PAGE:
Don’t Go in the Bathroom
A young woman endures horrific violence; danger yet lingers in the bathroom.
Bathrooms can be scary places. Sharing one often demands more intimacy than sharing a bed.
And how many of us can honestly say they didn’t have to check behind the shower curtain for years after Psycho traumatized them to shreds?
Following the release of Hitchcock’s masterpiece, a number of films have indulged in restroom unrest—from suicides and murders in movies such as Fatal Attraction, to other forms of loo nastiness in films like The Conversation and Trainspotting as well. Even the poor protagonist of Finding Nemo experiences an ordeal of Toilet Hell.
Michael Cornetto’s Don’t Go in the Bathroom takes such terrors to a whole new level.
Protagonist Anne has survived a brutal beating and rape. And it’s in her very bathroom that the violence comes to a sticky end. Traumatized to her core, Anne cannot muster the courage to return “to the normal world”. Instead, she isolates herself in her apartment for days on end – going to extraordinary and disturbing extremes to avoid using her toilet at all.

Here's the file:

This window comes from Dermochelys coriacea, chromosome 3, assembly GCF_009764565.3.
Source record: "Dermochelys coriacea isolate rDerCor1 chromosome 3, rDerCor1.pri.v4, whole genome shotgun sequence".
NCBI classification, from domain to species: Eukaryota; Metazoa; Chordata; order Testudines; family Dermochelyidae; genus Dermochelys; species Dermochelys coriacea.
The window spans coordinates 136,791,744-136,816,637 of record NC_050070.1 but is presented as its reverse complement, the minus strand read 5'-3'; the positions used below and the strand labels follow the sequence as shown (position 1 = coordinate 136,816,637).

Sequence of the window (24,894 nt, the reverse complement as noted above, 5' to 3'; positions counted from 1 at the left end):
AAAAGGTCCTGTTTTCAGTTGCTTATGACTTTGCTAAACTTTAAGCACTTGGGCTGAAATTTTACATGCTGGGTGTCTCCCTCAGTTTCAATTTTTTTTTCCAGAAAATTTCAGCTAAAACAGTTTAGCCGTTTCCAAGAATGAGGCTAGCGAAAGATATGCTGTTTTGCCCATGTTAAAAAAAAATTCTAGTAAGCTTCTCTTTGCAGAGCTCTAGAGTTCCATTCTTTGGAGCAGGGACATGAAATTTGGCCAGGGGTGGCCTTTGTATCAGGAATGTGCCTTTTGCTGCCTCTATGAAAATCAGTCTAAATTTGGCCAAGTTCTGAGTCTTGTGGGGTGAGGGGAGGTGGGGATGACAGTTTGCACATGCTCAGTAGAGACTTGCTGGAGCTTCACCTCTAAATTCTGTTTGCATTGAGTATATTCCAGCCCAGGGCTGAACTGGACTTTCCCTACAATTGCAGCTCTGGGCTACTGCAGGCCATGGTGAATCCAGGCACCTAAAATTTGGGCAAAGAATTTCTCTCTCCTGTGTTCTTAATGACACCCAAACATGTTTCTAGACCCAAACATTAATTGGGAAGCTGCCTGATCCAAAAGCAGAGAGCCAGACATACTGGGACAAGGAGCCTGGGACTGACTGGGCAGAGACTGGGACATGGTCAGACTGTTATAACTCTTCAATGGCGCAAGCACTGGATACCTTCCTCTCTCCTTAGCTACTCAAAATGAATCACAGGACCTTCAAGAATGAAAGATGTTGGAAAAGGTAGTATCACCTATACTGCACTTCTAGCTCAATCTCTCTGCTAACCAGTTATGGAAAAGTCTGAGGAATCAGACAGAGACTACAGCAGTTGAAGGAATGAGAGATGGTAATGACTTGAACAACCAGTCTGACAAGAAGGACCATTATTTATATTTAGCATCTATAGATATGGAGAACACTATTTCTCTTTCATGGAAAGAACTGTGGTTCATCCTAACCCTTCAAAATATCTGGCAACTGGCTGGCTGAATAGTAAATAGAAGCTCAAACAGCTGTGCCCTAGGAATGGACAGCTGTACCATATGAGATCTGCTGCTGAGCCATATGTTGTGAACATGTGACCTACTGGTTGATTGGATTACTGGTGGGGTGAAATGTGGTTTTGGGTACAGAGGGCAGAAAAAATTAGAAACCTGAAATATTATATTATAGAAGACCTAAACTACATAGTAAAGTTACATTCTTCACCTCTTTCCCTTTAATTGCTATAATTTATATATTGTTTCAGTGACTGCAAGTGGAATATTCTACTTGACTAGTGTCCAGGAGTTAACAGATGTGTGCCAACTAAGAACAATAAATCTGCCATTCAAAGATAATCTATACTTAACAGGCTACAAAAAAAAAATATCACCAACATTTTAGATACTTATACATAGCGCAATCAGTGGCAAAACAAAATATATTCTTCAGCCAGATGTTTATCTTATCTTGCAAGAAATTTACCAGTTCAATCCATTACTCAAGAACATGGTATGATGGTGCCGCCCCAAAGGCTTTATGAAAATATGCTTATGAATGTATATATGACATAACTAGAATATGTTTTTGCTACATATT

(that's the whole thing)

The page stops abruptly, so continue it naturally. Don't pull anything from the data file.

Margaret – her well-meaning, yet irritatingly persistent caseworker – is sure she can overcome Anne’s neurotic fears. But Margaret is missing some key information. One wrong move on her part and she could wind up making things a whole lot worse; for both of them.
The result: an extreme dose of violence, blood, urine and feces – all of which provide a sublime source of irony. A disgusting one, of course.
So, if you’re a director looking for a script that rips through the envelope of gut-wrenching detail… up towards emotional/psychological heights, you will not want to miss Don’t Go in the Bathroom.
So print up a copy, and bring it in for a read. Everyone’s got to go… sometime.
About the reviewer: Julia Cottle is a cultural anthropologist living in Chicago. She has worked for years as a university instructor and researcher for organizations committed to social justice. She always has loved to write, but only recently has discovered the joy of film and stage writing. She may be reached at: Cottle54321“AT”Gmail.
About the writer: Michael is a graduate of the New York School of Television Arts and has been screenwriting since 2005. A number of his short scripts have been produced and several have played the festival circuit… with over 70,000 views on Youtube. Drop Michael an email at mcornetto “AT” hotmail!
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